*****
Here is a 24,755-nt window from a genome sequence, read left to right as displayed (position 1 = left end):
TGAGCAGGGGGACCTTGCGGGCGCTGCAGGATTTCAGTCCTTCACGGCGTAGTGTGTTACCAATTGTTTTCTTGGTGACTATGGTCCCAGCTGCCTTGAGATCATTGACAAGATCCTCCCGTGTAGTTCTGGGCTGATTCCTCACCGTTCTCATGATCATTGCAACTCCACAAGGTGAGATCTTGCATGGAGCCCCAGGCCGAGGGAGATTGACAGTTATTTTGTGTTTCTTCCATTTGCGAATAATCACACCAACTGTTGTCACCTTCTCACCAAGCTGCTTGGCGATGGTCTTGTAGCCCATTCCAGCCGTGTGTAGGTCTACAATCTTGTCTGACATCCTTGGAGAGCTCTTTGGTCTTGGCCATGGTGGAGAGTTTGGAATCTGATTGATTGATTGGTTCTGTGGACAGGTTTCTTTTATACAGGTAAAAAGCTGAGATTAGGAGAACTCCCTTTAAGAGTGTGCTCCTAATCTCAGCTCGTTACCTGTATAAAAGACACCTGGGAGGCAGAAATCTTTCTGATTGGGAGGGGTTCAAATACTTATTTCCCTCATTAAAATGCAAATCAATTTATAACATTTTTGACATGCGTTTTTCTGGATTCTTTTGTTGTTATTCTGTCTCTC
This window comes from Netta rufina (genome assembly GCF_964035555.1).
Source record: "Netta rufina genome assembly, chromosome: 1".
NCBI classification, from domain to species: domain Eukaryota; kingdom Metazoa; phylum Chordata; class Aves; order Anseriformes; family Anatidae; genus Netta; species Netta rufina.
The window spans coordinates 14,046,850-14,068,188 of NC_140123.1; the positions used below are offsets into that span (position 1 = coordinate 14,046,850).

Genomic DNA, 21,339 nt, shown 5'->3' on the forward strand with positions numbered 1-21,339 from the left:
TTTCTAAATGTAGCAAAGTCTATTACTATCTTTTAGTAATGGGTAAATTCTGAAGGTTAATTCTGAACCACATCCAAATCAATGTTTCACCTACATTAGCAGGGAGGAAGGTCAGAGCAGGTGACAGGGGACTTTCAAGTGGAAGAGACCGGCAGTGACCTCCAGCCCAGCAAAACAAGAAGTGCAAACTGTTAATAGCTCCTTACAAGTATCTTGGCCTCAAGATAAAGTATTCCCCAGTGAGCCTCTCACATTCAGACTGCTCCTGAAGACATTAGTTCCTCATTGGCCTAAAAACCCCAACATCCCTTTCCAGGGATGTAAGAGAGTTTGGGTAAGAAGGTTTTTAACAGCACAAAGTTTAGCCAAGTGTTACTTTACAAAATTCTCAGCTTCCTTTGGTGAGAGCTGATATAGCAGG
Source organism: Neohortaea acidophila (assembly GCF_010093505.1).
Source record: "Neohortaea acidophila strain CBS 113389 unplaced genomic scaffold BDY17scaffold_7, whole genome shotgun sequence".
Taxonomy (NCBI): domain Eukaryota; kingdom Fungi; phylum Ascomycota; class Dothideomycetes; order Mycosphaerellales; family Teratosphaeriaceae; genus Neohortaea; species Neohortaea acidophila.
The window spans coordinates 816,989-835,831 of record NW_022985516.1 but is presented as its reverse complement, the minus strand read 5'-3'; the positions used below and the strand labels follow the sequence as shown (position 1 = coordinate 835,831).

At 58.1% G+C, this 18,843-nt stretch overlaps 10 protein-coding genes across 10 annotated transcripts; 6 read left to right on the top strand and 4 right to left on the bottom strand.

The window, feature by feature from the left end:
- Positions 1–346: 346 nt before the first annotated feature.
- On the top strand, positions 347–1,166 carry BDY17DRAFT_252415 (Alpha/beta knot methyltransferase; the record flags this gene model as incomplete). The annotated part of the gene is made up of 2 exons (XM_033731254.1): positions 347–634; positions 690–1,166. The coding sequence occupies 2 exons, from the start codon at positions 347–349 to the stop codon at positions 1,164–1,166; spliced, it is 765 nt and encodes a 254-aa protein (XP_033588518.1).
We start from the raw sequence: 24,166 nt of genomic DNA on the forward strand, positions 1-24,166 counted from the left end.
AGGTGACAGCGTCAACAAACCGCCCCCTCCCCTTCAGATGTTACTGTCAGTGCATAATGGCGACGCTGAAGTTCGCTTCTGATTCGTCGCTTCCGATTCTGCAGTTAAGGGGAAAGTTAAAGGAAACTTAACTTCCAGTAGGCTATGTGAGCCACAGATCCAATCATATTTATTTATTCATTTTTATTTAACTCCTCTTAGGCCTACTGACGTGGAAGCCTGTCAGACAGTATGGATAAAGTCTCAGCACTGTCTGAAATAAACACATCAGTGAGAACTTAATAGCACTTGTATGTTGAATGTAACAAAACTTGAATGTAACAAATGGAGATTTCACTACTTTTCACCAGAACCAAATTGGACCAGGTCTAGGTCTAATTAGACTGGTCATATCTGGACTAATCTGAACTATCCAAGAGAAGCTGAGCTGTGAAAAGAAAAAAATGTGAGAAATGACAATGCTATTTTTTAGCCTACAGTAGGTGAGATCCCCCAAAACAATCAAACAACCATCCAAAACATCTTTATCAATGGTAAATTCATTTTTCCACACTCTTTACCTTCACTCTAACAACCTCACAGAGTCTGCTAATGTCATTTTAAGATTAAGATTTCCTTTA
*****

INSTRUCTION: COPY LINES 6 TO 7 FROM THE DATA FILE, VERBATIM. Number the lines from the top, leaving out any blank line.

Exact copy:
The window spans coordinates 14,046,850-14,068,188 of NC_140123.1; the positions used below are offsets into that span (position 1 = coordinate 14,046,850).

Genomic DNA, 21,339 nt, shown 5'->3' on the forward strand with positions numbered 1-21,339 from the left: